DETROIT -- Jimmy Howard lost his train of thought thanks to a compliment paid by none other than Mr. Hockey himself, Gordie Howe.
"Forwards hate this guy," Howe told a reporter interviewing Howard on Tuesday inside the Red Wings' locker room after Detroit's 3-1 win in Game 6 of their Western Conference Semifinal series against the San Jose Sharks.
Not long afterward, legendary veteran teammates and future Hall of Famers Nicklas Lidstrom and Mike Modano shared a smile, a high five and mini-chest bump after Modano's first appearance in what's been a memorable series for the Wings, who have overcome long odds to even up a series the Sharks once led 3-0.
"Hey, nice game," Lidstrom said, patting Modano on the back.
"You, too," Modano replied.
Indeed, it was a special night for an organization that has had many in its annals. Howe was there. Ted Lindsay visited earlier in the day. Former star defenseman Vladimir Konstantinov, who nearly died in a limousine accident after Detroit won the Stanley Cup in 1997, paid a visit to Detroit's locker room before the game.
"It's special to have a man like (Howe) come into the dressing room and Mr. Lindsay was in here … Vladdy was in here," Howard marveled. "It's just the tradition and the guys who played prior to us … they come around showing their support and it means a lot to us."
Now there's still one significant detail keeping the Wings' dream scenario from joining the sweetest memories in franchise history: Game 7 on Thursday at HP Pavilion in San Jose (9 p.m. ET, VERSUS, TSN, RDS). If the Red Wings can't win a fourth straight game and complete their improbable comeback, all the cool stuff that happened at Joe Louis Arena on Tuesday will become much less memorable.
A win, though, and this team will accomplish something no other Red Wings team has done and only three NHL teams in all can claim -- winning a series after falling down 0-3. That, however, was a topic the Red Wings tried to avoid Wednesday before flying to San Jose.
"It's not going to be easy," said Lidstrom, who's had an impressive series with 4 goals and 6 points. "We're going to have to show up (Thursday) to get away with a win. You can't think about (making history). Your focus has got to be the same approach we had in the last three games. We're one win away from moving on, but we're also one loss away from not playing anymore in the playoffs. We know what's at stake, so our approach is going to be the same as the last three games."
Star forward Henrik Zetterberg, who missed Detroit's first series with a lower-body injury but is having a big series against the Sharks (2 goals, 7 points), echoed Lidstrom's outlook.
"It's still the first to four," he said. "They won three, we won three. Now it's one game that decides what team is going to move on. We're going to embrace that challenge because it's not often you have a chance to play Game 7s."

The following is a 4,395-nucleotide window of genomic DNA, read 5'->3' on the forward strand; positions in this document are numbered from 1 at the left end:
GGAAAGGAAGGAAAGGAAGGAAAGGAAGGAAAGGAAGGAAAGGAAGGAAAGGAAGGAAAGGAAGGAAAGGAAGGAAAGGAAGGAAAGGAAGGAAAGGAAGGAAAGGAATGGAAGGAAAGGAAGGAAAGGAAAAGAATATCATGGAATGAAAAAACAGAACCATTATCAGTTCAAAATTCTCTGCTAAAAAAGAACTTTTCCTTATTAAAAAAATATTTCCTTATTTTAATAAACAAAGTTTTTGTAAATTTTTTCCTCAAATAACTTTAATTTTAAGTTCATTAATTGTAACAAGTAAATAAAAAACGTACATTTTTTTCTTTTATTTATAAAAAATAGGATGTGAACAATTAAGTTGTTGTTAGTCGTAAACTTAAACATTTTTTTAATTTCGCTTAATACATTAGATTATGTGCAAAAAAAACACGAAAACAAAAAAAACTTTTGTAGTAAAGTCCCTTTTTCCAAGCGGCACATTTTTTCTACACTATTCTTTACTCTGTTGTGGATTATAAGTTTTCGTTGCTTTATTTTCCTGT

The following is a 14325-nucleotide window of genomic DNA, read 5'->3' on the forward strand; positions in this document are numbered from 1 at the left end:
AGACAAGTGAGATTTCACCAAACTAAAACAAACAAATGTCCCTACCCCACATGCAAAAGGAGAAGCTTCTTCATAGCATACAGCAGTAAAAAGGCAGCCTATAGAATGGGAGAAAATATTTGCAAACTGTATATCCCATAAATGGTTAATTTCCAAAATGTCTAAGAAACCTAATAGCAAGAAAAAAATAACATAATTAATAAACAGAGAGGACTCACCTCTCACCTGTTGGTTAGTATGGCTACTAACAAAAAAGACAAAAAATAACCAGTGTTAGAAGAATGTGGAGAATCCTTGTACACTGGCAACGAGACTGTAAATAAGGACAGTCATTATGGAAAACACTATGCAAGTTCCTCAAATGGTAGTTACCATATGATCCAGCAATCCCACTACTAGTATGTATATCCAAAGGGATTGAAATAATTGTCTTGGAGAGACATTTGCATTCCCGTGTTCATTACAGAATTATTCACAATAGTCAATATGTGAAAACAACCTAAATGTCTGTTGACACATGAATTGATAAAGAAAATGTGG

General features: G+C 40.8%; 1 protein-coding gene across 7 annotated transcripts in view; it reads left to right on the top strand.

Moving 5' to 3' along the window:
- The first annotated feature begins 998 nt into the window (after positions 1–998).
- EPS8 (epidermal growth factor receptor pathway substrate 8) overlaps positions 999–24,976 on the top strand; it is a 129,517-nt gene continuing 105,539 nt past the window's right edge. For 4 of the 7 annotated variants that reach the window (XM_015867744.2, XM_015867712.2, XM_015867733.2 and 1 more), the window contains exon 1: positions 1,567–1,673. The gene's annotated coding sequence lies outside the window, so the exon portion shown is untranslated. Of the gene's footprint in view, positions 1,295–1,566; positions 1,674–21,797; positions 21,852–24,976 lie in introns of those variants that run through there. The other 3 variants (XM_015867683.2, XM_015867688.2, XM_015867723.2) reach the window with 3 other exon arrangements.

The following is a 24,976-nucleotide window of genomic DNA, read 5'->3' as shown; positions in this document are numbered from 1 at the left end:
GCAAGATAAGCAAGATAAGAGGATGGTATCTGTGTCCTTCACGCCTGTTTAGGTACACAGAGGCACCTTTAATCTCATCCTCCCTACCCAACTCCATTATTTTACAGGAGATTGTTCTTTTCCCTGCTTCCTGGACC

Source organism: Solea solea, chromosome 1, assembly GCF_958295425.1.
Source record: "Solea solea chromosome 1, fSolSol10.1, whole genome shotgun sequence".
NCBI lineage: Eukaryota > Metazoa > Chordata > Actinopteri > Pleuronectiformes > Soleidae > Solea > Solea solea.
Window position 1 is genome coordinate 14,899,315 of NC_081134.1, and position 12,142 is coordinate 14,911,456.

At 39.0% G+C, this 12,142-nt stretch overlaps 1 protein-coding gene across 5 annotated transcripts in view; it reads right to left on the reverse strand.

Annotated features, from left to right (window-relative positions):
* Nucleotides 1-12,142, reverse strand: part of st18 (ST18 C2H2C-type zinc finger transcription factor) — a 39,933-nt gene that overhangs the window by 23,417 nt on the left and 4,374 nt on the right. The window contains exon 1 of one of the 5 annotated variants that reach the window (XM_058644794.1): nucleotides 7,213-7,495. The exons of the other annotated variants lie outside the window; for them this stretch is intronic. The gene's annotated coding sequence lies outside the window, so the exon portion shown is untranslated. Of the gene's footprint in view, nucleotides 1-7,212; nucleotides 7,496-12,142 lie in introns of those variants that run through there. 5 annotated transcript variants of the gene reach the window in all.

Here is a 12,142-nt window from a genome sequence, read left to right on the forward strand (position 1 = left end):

Rarer still are Game 7s created by fighting back from near-impossible odds to force the ultimate elimination game. In fact, teams losing the first three games of a series between 1976 and 2010 failed to force a Game 7 in 112 consecutive series. That streak was snapped when Philadelphia rallied from 0-3 down in the 2010 conference semis against Boston to become the first team in 30 years to win a Game 7 after being down 0-3 in a series. Detroit now follows Chicago in the first round this year against Vancouver to pull the trick.
Many thought the Blackhawks were in the driver's seat after their overtime win in Game 6 at the United Center, despite Game 7 being in Vancouver's Rogers Arena. Instead, the Canucks controlled most of that game and clinched the series on Alexandre Burrows' overtime goal.
The Red Wings expect no less of an effort from the Sharks on Thursday. What can the Red Wings do differently than the Blackhawks to come out on top?
Howard just hunched his shoulders.
"Play," he said following Game 6. "I mean, what can you do? You just go out there, play, give it your all and see what happens. That's all that anyone can ask from you, so that's what we've got to do -- just go play and leave it all out there."
Having confidence can't hurt, either.
While the Red Wings players have chosen their words carefully ever since falling into the 0-3 hole, Detroit's confidence in this series has grown immensely with each of their wins. Coach Mike Babcock even went so far as to say before Game 6 that his team "definitely" was going back to San Jose.
He turned out to be correct, even though his team wasn't aware of his supremely confident quote. Once told, however, it didn't surprise any of them.
"I had no clue he said that," Howard said. "It is confident talk, but I think a lot of the confidence comes from within this dressing room, when you're looking over at No. 5 (Lidstrom), No. 33 (Kris Draper) and the calmness they have. They have the same demeanor every single day and it trickles down through the team."
For our team, as a group, we've never been this far before, and so it's just more lessons learned, and sometimes you have to go to the school of hard knocks to find out what works and what doesn't. We've got a young group. They've played some unreal hockey here to get us this far, and we showed if we're not going to play the proper way, a really, really good hockey team is going to beat you, and that's what they did. It's a lesson learned.
— Lightning coach Jon Cooper after Rangers win in Game 6 forced a Game 7 that will be played at Madison Square Garden on Friday